Analysts say the administration was unprepared for the outcry surrounding the sergeant’s release. Public opinion may change as more details emerge about Bergdahl's disappearance and the administation's handling of his release.

You May Like

Obama: Alaskans Feel Signs of Climate Change

They're seeing bigger storm surges as sea ice melts, more wildfires, erosion of glaciers, shorelines More

Katrina Brought Enduring Changes to New Orleans

The city’s recovery is the result of the people and culture the city is famous for, as well as newcomers and start-up industries More

Magical Photo Slides Show Native Americans in Late 1800s

Walter McClintock spent 20 years photographing the Blackfoot Indians and their vanishing culture at the dawn of the modern age More

This forum has been closed.
Comment Sorting
Comments
     
by: Yoshi from: Sapporo
June 06, 2014 8:23 PM
I can tell it is difficult to decide which is better swap or not. Anyway a convent American president looks like having power to order how to treat prisoners. I would like to know how he got captured by Taliban and how five prisoners involved in terrorism attacking America.

Featured Videos

Your JavaScript is turned off or you have an old version of Adobe's Flash Player. Get the latest Flash player.
Colombians Flee Venezuela as Border Crisis Escalatesi
X
August 27, 2015 2:08 AM
Hundreds of Colombians have fled Venezuela since last week, amid an escalating border crisis between the two countries. Last week, Venezuelan President Nicolas Maduro ordered the closure of a key border crossing after smugglers injured three Venezuelan soldiers and a civilian. The president also ordered the deportation of Colombians who are in Venezuela illegally. Zlatica Hoke reports.
Video

Video Colombians Flee Venezuela as Border Crisis Escalates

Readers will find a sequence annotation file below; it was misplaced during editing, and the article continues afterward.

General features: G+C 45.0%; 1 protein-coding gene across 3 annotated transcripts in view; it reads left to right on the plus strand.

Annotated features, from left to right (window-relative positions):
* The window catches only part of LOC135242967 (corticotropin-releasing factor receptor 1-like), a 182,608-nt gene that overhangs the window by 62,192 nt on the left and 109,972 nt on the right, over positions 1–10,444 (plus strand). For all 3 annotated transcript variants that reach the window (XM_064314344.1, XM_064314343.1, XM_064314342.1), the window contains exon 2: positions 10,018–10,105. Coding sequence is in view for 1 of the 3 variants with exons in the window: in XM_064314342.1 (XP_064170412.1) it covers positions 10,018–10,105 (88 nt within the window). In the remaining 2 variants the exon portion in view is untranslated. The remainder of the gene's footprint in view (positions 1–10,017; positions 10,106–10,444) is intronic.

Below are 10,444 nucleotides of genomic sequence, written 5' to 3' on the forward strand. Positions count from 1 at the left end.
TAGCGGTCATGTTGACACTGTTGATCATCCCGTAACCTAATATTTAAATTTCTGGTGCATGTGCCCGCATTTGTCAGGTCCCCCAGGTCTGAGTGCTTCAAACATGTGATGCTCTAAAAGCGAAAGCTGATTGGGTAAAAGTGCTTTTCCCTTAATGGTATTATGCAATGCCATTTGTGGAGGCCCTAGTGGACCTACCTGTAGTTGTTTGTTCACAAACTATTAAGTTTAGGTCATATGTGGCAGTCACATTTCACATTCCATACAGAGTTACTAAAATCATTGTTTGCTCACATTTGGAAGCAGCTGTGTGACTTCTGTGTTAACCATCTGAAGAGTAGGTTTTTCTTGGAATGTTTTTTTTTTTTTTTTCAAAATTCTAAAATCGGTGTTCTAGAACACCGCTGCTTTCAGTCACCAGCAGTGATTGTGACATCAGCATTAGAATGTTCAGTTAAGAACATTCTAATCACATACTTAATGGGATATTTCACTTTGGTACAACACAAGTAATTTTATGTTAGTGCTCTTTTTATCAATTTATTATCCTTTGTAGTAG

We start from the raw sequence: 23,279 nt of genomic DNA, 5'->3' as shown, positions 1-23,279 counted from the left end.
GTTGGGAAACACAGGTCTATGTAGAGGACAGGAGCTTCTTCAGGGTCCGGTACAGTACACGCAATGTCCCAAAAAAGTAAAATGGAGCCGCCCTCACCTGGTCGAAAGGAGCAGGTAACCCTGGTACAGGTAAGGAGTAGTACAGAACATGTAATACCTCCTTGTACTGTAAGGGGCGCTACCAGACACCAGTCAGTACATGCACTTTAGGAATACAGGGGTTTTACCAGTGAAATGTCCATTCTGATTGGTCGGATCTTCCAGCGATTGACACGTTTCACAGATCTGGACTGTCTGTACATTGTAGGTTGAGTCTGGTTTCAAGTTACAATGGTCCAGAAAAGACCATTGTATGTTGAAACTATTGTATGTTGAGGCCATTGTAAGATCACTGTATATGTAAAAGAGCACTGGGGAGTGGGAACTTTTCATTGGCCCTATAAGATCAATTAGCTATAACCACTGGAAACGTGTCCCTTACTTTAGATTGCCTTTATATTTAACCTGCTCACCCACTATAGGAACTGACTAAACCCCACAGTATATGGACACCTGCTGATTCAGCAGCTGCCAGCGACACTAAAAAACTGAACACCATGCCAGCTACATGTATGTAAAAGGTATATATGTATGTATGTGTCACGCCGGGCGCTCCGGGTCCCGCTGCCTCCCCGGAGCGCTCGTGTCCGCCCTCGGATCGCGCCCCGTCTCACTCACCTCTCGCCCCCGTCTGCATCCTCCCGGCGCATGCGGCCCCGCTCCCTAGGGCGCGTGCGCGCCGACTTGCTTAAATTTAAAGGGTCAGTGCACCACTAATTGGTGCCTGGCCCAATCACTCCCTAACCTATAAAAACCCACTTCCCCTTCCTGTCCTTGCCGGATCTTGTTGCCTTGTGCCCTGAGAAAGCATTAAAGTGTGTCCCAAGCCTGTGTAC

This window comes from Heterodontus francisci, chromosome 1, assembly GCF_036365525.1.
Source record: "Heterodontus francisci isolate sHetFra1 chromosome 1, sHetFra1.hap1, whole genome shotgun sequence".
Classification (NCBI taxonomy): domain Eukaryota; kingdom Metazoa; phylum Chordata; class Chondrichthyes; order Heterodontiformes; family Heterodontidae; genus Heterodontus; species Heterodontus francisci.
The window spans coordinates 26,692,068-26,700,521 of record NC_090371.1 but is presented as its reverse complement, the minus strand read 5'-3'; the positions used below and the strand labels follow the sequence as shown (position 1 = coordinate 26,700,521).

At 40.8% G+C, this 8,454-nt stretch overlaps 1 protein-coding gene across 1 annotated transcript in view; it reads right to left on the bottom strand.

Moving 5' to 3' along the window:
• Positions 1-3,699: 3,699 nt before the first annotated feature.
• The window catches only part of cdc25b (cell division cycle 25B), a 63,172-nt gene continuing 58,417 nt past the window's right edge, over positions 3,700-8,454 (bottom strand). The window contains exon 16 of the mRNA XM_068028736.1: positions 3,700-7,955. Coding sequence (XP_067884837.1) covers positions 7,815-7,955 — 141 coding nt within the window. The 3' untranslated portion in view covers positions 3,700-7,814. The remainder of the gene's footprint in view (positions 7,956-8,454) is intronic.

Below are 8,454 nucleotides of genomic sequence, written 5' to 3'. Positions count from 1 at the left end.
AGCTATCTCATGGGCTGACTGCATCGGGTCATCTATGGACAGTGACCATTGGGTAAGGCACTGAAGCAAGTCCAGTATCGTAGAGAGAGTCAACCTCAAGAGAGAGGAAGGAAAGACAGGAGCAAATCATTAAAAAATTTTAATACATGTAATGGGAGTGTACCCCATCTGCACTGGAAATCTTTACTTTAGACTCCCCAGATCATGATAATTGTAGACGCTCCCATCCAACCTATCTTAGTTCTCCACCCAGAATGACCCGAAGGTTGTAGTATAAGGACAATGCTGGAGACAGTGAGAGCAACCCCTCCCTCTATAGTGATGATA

Hundreds of Colombians have fled Venezuela since last week, amid an escalating border crisis between the two countries. Last week, Venezuelan President Nicolas Maduro ordered the closure of a key border crossing after smugglers injured three Venezuelan soldiers and a civilian. The president also ordered the deportation of Colombians who are in Venezuela illegally. Zlatica Hoke reports.
Video

Video Is China's Economic Data Accurate?

Some investors say China's wild stock market gyrations have been made worse by worries about the reliability of that nation's economic data. And some critics say the reports can mislead investors by painting an unrealistically-strong picture of the economy. A key China scholar says Beijing is not fudging ((manipulating)) the numbers, but that the economy is evolving quickly from smoke-stack industries to services, and the ways of tracking new economic activity are falling behind the change. V
Video

Video Next to Iran, Climate at Forefront of Obama Agenda

President Barack Obama this week announced new initiatives aimed at making it easier for Americans to access renewable energy sources such as solar and wind. Obama is not slowing down when it comes to pushing through climate change measures, an issue he says is the greatest threat to the country’s national security. VOA correspondent Aru Pande has more from the White House.
Video

Video Shipping Containers Provide Experimental Housing